However, I feel that the greatest impact EHRs have had in the last 5-6 years is how they are enabling patients to take a more active and involved role in their own treatment. I’m saying this not as someone who’s spent 30 plus years in the healthcare technology space, but as a patient facing a serious health scare since joining NetApp.
As a patient, when you’re waiting in the physician’s office or in a hospital hallway awaiting another series of tests, the value of EHRs becomes very apparent. In my case, as I went through deeper and deeper testing, there was this wealth of data available to help my family and I better understand and visualize my progress – helping to alleviate some of the stress and fears that comes from facing a life threatening illness.
Meghan: How does greater access to information and real-time feedback benefit patients and physicians?
Scott: Access to information and the ability to communicate with your physicians in real-time is enabling patients to take a more active role in their treatment. This in turn is helping physicians identify the best treatment options, and adjust and optimize treatment on the fly – based on patient feedback. Similar to how a financial analyst can adjust their investment strategy based on financial data and trends, doctors are utilizing patient data and feedback to adjust treatment in real-time.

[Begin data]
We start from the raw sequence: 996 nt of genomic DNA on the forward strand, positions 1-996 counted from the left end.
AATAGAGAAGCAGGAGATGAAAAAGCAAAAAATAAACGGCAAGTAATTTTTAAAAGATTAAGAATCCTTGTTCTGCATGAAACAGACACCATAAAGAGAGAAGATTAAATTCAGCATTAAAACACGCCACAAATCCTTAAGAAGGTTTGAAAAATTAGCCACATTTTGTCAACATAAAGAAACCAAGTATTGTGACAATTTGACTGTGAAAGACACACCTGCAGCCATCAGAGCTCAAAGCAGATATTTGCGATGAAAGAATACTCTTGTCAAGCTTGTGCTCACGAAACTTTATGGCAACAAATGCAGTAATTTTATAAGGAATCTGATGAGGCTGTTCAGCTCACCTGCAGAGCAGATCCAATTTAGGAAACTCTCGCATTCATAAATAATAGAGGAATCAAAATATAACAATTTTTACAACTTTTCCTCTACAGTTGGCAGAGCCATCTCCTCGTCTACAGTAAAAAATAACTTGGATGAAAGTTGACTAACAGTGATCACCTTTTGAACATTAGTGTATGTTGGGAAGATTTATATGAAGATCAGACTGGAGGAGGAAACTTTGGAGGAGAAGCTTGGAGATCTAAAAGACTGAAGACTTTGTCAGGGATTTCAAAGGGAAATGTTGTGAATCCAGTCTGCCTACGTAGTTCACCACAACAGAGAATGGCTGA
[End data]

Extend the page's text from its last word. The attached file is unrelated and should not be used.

Additionally – EHRs and the latest healthcare technology are breaking down physical barriers for treatment. EHRs can connect patients and physicians with specialists across the globe instantaneously, meaning your care and treatment isn’t limited to the four walls of your local hospital.
Overall, EHRs and improved access to information are helping to redefine what gold-standards of care mean for patients, healthcare providers and the wider medical industry.
Meghan: What can vendors do to help physicians deliver the best care?
Scott: All of us vendors, who aspire to provide technology in the arena, need to be cautious and cognizant of how our solutions are used and how they fit into the greater healthcare IT machine. Healthcare technology is only going to become more complex, so it’s up to us to ensure the quality is there and that everything works seamlessly together.
At the end of the day, storage plays a major factor in the patients, physicians and researchers ability to access data efficiently. So it is up to us to deliver offerings that meet the high performance, quality and security needs, so the physicians can concentrate on the things that really matter.
Meghan: How will EHRs and healthcare technology change in the next 5 to 10 years?
Scott: Now that the majority of hospital and office based physicians have adopted EHRs, the data we’re collecting is very powerful. From a research and treatment perspective, the next big breakthrough in healthcare will come from big data and analytics.
Even now, we’re starting to see the next generation of treatment options developing. Some of NetApp’s customers are breaking new ground combining EHRs and additional data to uncover new and more effective options including genomics and personalized medicine, based on the patient’s specific DNA.
For vendors, physicians, and patients, this is a truly remarkable time in healthcare.